In addition to the huge threat that Scheelhaase poses, the Illini have a good stable of running backs led by Jason Ford. The senior is a load at 235 pounds and already has three touchdowns on the year. He'll be blocked for by a very good offensive line that features two players-tackle Jeff Allen and center Graham Pocic-who earned All-Big Ten recognition a year ago. After ASU's defense was gutted for 182 yards last week, the Sun Devil front seven must step up their game significantly, as Illinois can chew up both yards and time, keeping the dangerous Sun Devil offense off the field.
The importance of controlling the ground translates to the offense as well. Cameron Marshall and Kyle Middlebrooks have combined for 144 yards through two games and Marshall is averaging a paltry 2.9 yards-per-carry. The offensive line was unable to generate any push last week, resulting in nowhere for ASU's backs to run. In a hostile environment, the run game will need to step up to take the crowd out of the game and take time off of the clock.
4th - Don't Look Ahead
While the big win over Missouri was certainly a step in the right direction, there were more than enough examples of the Devils' demons to make any fan wary about whether this team has the mental toughness and discipline necessary to make a run at the conference crown.
There are two primary reasons to fear a letdown in Champaign.
First, ASU may feel a sense of complacency after Friday night's win. For months, the Missouri game was hyped as a make-or-break game for the team, a sentiment that was enhanced by the move to Friday to accommodate a national television audience on ESPN and the debut of the black uniforms. Having won that game presents a danger of a "mission accomplished" feeling when in fact it is "mission just beginning".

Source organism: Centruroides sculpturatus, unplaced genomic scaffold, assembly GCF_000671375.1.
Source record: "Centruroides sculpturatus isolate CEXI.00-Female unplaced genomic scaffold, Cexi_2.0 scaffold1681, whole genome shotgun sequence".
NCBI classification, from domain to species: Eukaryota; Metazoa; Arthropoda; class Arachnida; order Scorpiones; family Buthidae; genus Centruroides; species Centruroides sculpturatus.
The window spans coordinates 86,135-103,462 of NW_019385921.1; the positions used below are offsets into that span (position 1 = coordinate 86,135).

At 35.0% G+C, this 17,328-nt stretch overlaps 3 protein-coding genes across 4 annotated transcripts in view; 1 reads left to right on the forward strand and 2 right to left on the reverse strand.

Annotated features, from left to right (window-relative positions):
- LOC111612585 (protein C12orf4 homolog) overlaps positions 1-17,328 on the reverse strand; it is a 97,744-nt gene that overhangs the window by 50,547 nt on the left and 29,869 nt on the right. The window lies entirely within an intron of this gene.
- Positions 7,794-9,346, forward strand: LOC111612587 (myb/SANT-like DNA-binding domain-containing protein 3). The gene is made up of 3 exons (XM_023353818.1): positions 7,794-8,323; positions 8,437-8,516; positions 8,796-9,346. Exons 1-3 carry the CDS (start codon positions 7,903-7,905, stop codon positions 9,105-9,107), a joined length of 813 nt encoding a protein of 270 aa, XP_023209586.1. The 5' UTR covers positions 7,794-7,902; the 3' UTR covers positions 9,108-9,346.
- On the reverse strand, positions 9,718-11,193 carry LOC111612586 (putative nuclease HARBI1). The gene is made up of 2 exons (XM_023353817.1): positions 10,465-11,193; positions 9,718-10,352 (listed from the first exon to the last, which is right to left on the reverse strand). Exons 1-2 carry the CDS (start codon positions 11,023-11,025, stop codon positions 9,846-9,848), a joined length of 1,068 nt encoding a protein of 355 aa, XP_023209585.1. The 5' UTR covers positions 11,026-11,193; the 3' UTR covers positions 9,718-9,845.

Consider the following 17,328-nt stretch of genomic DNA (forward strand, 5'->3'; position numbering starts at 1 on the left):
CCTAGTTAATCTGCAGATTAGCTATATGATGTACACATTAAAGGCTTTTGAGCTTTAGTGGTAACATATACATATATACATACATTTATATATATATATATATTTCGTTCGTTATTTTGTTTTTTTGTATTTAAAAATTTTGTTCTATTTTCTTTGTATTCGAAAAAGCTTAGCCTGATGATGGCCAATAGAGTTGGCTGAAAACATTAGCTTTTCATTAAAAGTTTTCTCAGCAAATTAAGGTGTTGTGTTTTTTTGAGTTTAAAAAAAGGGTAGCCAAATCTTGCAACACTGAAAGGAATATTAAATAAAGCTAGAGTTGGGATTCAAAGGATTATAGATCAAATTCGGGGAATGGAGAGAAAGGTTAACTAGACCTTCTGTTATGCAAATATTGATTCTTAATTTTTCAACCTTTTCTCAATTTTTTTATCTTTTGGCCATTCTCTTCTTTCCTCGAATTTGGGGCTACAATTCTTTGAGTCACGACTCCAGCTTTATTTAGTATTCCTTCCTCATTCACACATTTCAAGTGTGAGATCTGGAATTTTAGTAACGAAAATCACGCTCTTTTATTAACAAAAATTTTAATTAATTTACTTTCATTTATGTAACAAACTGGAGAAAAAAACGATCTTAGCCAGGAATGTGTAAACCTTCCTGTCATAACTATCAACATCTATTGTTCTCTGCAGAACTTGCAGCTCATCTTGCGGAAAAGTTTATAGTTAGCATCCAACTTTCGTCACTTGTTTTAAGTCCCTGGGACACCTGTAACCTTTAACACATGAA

Secondly, they must also not get caught looking ahead to next week's big game and conference opener against their old nemeses at USC. The Sun Devils have not beaten the Trojans since 1999, with many of those losses derailing promising seasons. This time, ASU should be the favorite and the game is at home. The Sun Devil coaching staff must stress that this season is a step-by-step journey and not merely a collection of big moments.
Goal - Execute
The simple fact of the matter is that the Sun Devils are the most talented team on both sides of the ball in this game.
That same fact was true in many of the team's losses last season, yet they lost those games not to the opposition but to themselves. Often times only ASU can beat ASU, and they nearly did that last week with 12 penalties and a blocked extra point.
What that boils down to is execution.
If ASU executes their offensive attack well, Brock Osweiler and his bevy of playmakers should have no problem putting 30 or more points up on the board.
The main question is on defense. If they wrap up the Illini ballcarriers and don't give them any extra yards via penalties, the defense should be able to pound Scheelhaase into a sub-par day and leave Champaign at 3-0.